FERC Denies Request to Reconsider Controversial Order

The Federal Energy Regulatory Commission (FERC) has denied requests to reconsider its December order that many believe to be a huge blow to the future of clean energy in the region.

In December of last year the Commission ordered PJM Interconnection to begin using the minimum offer price rule (MOPR) for its capacity market. This requires that energy sources that receive state subsidies be offered at a higher price in the market. The policy primarily targets clean energy resources as they receive state subsidies through renewable portfolio standards (RPS) and renewable energy credits (REC). Existing sources may be exempt, but new resources will have to use significantly higher prices. Maryland’s Public Service Commission issued a statement signaling their disappointment in the Commission’s decision because of its potentially harmful effects on new offshore wind projects and other renewable sources soon to come online. New Jersey has even threatened to leave PJM.

The Commission’s order forced PJM to issue a compliance filing where they make an effort to ease fears from the clean energy sector. However, many groups maintain opposition to the initial FERC order and have since asked the Commission to reconsider. On Thursday FERC denied these requests, saying that the move would clear the way to approve the compliance filing.

The Federal Power Act only allows lawsuits to proceed once reconsideration requests are approved or denied, paving the way for interested groups to take legal action. Major organizations in the clean energy sector issued a joint press release in response to FERC’s reconsideration request denial.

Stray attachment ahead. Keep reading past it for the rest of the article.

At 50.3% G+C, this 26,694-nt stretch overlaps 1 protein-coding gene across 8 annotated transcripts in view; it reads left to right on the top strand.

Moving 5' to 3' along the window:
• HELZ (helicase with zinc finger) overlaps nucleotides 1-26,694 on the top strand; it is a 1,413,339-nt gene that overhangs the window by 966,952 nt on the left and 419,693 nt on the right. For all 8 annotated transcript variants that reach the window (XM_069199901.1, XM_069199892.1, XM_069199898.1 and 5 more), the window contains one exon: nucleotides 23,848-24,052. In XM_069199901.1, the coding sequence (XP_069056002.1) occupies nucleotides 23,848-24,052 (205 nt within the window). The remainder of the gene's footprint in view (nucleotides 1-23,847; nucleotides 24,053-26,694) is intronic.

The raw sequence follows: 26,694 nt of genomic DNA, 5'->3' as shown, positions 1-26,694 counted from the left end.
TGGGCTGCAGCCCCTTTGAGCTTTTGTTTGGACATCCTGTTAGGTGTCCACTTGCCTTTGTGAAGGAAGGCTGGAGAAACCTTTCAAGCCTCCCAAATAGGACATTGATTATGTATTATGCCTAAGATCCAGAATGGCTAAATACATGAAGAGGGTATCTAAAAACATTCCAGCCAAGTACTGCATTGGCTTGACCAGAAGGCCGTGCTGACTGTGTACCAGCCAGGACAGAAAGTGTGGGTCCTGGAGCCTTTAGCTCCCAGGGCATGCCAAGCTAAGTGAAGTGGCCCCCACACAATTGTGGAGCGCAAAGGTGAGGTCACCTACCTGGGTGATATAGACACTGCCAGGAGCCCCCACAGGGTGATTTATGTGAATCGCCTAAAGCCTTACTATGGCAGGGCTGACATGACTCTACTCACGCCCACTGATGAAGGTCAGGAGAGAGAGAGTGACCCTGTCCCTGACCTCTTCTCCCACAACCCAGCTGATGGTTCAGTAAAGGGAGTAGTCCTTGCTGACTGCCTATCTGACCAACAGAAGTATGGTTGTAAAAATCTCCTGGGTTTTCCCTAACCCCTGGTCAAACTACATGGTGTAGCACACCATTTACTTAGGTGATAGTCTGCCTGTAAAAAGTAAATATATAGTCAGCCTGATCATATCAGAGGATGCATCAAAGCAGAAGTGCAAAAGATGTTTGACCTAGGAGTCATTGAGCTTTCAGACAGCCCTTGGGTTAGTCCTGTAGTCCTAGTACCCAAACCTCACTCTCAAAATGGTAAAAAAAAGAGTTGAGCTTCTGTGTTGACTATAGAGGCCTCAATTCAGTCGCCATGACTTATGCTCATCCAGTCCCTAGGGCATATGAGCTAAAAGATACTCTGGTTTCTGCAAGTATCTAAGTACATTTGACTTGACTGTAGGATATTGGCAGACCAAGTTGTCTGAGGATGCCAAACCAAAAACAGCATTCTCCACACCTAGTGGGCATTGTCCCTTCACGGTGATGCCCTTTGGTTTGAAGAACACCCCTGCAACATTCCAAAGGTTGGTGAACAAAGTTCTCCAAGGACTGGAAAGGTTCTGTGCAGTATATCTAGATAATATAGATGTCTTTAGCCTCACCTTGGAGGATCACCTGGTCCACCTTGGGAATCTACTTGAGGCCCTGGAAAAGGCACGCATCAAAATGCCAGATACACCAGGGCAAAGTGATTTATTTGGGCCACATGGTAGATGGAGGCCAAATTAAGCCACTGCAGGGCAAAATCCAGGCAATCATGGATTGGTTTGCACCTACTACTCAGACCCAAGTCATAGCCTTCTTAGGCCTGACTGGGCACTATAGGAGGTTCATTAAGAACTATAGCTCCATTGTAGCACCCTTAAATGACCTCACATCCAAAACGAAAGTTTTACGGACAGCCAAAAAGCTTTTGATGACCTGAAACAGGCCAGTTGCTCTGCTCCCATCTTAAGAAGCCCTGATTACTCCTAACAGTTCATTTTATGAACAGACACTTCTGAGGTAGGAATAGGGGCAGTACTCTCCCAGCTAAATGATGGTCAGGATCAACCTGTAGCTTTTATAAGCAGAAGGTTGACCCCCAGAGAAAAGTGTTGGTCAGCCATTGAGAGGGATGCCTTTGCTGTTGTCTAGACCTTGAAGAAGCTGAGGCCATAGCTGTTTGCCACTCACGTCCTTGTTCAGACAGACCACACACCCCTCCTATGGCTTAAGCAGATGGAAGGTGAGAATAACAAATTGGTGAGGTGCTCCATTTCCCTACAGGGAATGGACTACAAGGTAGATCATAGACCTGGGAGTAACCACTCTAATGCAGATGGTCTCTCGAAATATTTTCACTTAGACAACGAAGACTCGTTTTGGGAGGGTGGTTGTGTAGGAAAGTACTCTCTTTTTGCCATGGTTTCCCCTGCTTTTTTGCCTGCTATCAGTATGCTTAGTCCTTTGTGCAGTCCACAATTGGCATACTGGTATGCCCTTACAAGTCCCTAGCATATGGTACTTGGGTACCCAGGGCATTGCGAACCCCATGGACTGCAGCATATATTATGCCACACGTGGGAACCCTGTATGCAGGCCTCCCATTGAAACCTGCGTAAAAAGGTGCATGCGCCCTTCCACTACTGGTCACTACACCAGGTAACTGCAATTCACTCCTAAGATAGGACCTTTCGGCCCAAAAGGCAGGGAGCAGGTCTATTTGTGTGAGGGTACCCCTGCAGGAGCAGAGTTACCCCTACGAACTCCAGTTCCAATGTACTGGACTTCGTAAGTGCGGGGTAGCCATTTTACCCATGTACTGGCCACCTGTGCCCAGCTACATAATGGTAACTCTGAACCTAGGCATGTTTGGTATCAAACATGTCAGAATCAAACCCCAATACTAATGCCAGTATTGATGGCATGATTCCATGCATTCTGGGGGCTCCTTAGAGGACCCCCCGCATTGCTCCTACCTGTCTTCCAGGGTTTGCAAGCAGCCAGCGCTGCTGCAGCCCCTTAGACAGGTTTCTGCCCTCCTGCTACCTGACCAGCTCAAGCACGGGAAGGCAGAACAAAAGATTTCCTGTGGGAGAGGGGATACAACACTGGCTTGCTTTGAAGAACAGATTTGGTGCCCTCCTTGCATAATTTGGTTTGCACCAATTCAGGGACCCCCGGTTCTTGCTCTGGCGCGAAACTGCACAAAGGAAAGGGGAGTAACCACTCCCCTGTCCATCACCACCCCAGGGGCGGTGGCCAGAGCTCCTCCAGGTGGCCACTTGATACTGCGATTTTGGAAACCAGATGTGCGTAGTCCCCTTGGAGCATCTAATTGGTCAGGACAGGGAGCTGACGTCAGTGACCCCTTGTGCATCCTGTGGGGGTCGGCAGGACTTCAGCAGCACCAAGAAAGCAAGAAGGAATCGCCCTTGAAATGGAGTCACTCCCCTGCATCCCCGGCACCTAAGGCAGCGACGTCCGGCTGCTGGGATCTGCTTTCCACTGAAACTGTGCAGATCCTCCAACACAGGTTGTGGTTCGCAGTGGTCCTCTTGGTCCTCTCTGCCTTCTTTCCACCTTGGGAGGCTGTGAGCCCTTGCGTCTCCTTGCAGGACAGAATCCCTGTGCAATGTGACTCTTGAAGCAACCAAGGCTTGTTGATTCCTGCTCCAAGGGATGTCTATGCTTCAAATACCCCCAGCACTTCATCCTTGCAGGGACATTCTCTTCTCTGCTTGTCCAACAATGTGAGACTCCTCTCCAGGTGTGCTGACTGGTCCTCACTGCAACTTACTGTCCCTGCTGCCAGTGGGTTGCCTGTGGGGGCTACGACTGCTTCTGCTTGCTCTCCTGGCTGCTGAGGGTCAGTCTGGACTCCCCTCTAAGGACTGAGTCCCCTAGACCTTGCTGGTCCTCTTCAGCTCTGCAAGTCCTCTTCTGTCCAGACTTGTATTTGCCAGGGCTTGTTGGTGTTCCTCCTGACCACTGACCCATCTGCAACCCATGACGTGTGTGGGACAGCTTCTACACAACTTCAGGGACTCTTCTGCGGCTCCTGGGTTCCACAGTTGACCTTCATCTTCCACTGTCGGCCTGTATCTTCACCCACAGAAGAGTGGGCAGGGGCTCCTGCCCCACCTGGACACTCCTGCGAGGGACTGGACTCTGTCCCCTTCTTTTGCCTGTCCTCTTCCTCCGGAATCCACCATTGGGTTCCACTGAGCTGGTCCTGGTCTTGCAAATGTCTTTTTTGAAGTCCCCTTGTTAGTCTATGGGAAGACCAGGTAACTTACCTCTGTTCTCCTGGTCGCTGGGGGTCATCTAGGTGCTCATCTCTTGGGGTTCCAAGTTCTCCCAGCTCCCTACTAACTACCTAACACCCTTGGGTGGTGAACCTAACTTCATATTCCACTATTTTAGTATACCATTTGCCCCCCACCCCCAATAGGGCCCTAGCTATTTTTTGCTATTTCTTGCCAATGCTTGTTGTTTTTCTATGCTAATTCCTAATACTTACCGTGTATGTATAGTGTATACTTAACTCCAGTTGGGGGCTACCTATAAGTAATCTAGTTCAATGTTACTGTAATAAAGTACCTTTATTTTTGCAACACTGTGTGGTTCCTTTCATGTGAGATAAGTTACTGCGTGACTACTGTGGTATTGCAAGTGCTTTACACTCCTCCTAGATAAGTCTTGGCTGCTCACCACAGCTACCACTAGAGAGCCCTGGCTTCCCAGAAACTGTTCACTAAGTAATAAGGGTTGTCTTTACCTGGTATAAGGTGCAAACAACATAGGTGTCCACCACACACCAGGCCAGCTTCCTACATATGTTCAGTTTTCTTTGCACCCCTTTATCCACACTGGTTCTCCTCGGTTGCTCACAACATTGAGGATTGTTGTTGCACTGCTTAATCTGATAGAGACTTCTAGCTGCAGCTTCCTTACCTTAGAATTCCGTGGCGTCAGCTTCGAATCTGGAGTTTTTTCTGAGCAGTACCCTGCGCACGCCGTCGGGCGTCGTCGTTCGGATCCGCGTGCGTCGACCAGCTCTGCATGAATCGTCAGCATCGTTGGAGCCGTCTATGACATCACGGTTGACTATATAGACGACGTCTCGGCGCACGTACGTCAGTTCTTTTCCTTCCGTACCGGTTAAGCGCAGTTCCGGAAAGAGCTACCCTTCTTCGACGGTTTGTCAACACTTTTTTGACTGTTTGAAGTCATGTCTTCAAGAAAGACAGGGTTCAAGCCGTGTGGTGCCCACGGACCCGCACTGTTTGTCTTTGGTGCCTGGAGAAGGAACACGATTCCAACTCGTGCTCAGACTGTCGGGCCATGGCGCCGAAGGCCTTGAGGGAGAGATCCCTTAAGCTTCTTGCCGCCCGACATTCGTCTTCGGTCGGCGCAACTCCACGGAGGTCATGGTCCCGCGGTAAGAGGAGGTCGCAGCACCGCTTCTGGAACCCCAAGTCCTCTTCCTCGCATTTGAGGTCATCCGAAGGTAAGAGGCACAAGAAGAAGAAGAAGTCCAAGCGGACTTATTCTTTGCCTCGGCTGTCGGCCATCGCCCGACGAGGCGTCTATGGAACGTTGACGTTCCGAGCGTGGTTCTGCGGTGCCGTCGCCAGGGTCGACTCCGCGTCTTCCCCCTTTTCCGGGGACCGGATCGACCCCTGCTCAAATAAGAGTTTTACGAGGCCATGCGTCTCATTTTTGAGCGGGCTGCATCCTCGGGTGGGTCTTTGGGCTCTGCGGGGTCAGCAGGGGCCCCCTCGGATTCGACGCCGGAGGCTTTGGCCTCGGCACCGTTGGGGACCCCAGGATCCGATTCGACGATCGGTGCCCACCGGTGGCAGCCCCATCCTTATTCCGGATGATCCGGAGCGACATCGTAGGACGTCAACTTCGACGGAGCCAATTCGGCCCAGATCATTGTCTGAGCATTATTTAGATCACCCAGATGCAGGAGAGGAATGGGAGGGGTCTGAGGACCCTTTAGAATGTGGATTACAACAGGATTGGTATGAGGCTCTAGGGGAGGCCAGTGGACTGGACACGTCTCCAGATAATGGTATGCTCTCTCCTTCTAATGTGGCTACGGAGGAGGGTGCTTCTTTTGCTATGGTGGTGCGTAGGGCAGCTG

Comments from the press release by Gregory Wetstone, President and CEO, American Council on Renewable Energy:

FERC is financially penalizing American consumers for the clean energy they want and deserve to bail out increasingly uneconomic fossil fuel generators. As a result, we will be exploring our options to ensure that state policies are respected and renewable deployment moves forward.

A representative from the Sierra Club believes legal challenges are likely for several reasons including the increased costs predicted as a result of the order. Several sources estimate it will cost over $5 billion to implent. From coverage in Greentech Media:

Legal challenges can be expected against FERC for failing to consider the increase in capacity costs that could be passed on to the 65 million or so electricity customers served by utilities in PJM territory…

Previous Conduit Street coverage:

Maryland Public Service Commission Disappointed With Federal Energy Order

New Jersey Could Exit PJM’s Capacity Market